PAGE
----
Tag: Utah

Jackson Elementary School in Utah, Named for Andrew Jackson, Votes to Rename Itself After Mary Jackson, NASA’s 1st Black Female Engineer

Mary Jackson, NASA’s first black female engineer
Mary Jackson, NASA’s first black female engineer(Photo: NASA Langley Research Center)

by Marina Koren via theatlantic.com

An elementary school in Utah has traded one Jackson for another in a change that many say was a long time coming.

Jackson Elementary School in Salt Lake City will no longer be named for Andrew Jackson, the seventh U.S. president, whose slave ownership and treatment of Native Americans are often cited in the debate over memorializing historical figures associated with racism.

Instead, the school will honor Mary Jackson, the first black female engineer at nasa whose story, and the stories of others like her at the space agency, was chronicled in Hidden Figures, a 2016 film based on a book of the same name by Margot Lee Shetterly.

A unanimous vote by the the Salt Lake City school board this week was met with a standing ovation from the crowd in the room, reports The Salt Lake Tribune’s Erin Alberty. School employees and parents have discussed changing the elementary’s school name “for years,” Alberty reported, and last year started polling and meeting with parents, alumni, and others. More than 70 percent supported the change. Of the school’s 440 students, 85 percent are students of color, according to the Salt Lake City School District.

Mary Jackson, a native of Hampton, Virginia, worked as a math teacher, a receptionist, and an Army secretary before she arrived at NASA’s Langley Research Center in 1951 as a member of the West Area Computing unit, a segregated division where African American women spent hours doing calculations with pencil and paper, including for the trajectories of the country’s earliest space missions.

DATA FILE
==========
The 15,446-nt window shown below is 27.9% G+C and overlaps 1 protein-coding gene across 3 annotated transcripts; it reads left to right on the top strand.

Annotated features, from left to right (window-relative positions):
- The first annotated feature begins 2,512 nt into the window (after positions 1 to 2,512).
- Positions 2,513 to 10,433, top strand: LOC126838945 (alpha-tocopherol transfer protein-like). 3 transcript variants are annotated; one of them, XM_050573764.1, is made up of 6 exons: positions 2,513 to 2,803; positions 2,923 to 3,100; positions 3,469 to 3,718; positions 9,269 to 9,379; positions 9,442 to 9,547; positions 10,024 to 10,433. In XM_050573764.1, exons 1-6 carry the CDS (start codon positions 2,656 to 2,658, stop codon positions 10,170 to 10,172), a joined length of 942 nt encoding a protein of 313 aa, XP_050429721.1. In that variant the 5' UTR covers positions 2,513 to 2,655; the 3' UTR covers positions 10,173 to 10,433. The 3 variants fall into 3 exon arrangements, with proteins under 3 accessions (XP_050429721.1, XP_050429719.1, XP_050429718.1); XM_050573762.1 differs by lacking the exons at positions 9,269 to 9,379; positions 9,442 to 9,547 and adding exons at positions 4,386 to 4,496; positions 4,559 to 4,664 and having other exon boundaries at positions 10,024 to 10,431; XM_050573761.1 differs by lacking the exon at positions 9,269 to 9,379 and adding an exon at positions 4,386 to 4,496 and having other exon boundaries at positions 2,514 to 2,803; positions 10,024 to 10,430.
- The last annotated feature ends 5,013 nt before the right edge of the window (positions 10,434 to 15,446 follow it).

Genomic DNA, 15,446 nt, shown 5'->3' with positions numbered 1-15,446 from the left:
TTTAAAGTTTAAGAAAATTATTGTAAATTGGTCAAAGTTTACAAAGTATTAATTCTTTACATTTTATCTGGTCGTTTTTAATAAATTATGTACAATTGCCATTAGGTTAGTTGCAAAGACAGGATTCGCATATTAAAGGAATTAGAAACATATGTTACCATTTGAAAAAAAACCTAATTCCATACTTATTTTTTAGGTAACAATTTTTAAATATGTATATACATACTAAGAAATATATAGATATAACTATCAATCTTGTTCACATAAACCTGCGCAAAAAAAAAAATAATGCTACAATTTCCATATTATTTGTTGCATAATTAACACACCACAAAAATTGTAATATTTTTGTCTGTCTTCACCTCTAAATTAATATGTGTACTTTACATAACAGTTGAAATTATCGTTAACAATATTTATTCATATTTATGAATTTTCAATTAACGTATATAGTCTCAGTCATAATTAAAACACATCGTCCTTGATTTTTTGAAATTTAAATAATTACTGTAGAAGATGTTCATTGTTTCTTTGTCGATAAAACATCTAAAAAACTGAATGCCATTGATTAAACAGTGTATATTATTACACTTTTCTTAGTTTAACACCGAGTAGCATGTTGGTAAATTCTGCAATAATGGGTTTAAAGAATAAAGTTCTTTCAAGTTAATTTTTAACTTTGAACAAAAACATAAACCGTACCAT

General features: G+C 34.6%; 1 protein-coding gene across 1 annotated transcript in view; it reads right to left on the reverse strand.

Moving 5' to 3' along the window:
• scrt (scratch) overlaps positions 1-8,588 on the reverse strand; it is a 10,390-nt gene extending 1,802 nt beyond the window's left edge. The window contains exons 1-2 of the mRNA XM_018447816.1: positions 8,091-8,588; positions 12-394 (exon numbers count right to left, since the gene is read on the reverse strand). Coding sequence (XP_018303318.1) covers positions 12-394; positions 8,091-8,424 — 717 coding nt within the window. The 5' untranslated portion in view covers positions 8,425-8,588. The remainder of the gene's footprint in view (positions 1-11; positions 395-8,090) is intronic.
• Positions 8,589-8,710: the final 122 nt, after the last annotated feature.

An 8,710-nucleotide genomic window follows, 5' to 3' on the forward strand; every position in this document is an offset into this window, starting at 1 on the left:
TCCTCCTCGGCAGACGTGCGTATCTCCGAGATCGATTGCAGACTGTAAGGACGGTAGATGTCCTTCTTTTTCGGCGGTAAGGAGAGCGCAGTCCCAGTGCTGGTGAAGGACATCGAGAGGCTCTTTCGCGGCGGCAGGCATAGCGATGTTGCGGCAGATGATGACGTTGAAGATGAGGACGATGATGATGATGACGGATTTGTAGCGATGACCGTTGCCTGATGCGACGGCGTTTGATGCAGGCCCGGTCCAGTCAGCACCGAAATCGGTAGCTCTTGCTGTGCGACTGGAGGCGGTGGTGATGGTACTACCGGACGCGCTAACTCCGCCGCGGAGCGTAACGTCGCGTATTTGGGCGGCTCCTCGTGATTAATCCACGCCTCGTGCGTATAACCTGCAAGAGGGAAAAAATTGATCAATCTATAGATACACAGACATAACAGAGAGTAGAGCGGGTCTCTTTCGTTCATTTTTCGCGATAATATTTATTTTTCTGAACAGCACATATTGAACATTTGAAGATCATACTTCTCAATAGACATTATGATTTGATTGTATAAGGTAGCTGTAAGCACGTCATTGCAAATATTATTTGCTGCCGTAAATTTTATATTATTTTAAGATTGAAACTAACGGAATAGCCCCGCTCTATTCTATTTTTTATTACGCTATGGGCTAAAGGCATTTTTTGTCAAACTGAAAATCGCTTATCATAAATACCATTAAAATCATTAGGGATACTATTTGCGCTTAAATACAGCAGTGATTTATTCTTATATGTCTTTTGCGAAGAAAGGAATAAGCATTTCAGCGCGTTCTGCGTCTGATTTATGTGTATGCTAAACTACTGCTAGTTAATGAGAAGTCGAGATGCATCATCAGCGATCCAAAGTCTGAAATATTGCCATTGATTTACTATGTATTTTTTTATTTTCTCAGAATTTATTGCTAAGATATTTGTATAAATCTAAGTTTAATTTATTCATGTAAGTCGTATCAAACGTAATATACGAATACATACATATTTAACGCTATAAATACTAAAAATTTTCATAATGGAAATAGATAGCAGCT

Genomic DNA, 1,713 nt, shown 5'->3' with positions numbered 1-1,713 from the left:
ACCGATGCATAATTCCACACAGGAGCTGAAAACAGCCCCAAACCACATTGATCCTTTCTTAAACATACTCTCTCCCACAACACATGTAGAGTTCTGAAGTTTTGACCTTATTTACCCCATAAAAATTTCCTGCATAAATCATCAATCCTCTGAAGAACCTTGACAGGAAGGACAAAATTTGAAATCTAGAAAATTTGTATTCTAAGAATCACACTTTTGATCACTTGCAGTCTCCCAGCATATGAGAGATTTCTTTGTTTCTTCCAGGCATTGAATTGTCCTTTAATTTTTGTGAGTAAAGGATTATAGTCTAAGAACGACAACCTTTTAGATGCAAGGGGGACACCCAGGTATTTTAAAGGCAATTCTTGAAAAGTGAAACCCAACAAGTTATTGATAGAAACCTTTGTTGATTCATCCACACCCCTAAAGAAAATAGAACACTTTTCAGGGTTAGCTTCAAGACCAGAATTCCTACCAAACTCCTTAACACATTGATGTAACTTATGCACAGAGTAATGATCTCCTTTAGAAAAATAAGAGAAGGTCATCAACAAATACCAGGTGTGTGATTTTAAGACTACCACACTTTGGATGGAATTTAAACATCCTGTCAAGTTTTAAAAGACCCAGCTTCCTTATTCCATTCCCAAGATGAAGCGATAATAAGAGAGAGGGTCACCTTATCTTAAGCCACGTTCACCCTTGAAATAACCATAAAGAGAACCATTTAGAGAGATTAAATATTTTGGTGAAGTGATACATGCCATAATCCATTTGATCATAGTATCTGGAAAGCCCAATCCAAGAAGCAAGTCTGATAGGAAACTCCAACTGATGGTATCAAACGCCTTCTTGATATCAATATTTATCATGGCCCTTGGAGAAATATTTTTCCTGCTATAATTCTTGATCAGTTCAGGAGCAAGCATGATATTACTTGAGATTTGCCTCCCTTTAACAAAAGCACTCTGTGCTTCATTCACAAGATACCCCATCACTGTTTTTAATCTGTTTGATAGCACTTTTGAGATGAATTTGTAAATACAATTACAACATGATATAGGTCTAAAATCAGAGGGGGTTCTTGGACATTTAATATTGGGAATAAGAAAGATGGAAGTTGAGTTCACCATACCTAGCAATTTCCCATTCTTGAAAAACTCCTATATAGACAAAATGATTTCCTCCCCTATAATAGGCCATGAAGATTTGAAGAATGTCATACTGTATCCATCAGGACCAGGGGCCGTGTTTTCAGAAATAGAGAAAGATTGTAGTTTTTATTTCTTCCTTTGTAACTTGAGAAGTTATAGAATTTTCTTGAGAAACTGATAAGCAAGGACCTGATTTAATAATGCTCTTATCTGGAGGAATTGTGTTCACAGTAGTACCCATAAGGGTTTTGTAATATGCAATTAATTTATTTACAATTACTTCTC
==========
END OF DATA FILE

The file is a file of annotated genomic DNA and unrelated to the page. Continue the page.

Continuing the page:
Two years in, a NASA engineer picked Jackson to help him work on a wind tunnel that tested flight hardware by blasting it with winds nearly twice the speed of sound. The engineer suggested Jackson train to become an engineer. To do that, Jackson had to take night courses in math and physics from the University of Virginia, which were held at the segregated Hampton High School. Jackson successfully petitioned the city to let her take the classes. She got her promotion to engineer in 1958. After 34 years at the space agency, Jackson retired in 1985. She died in 2005, at the age of 83.

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Oscar Grant film ‘Fruitvale’ Wins Jury Prize at Sundance Film Festival

Ryan Coogler accepts the Audience Award: U.S. Dramatic for Fruitvale onstage at the Awards Night Ceremony during the 2013 Sundance Film Festival at Basin Recreation Field House on January 26, 2013 in Park City, Utah. (Photo by Michael Loccisano/Getty Images)

Ryan Coogler accepts the Audience Award: U.S. Dramatic for Fruitvale onstage at the Awards Night Ceremony during the 2013 Sundance Film Festival at Basin Recreation Field House on January 26, 2013 in Park City, Utah. (Photo by Michael Loccisano/Getty Images)

PARK CITY, Utah (AP) — The dramatic film “Fruitvale” and the documentary “Blood Brother” won over audiences and Sundance Film Festival judges.  Both American films won audience awards and grand jury prizes Saturday at the Sundance Awards.

“Fruitvale” is based on the true story of Oscar Grant, who was 22 years old when he was shot and killed in a public transit station in Oakland, California. First-time filmmaker Ryan Coogler wrote and directed the dramatic narrative.

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The Good Things Black People Do, Give and Receive All Over The World
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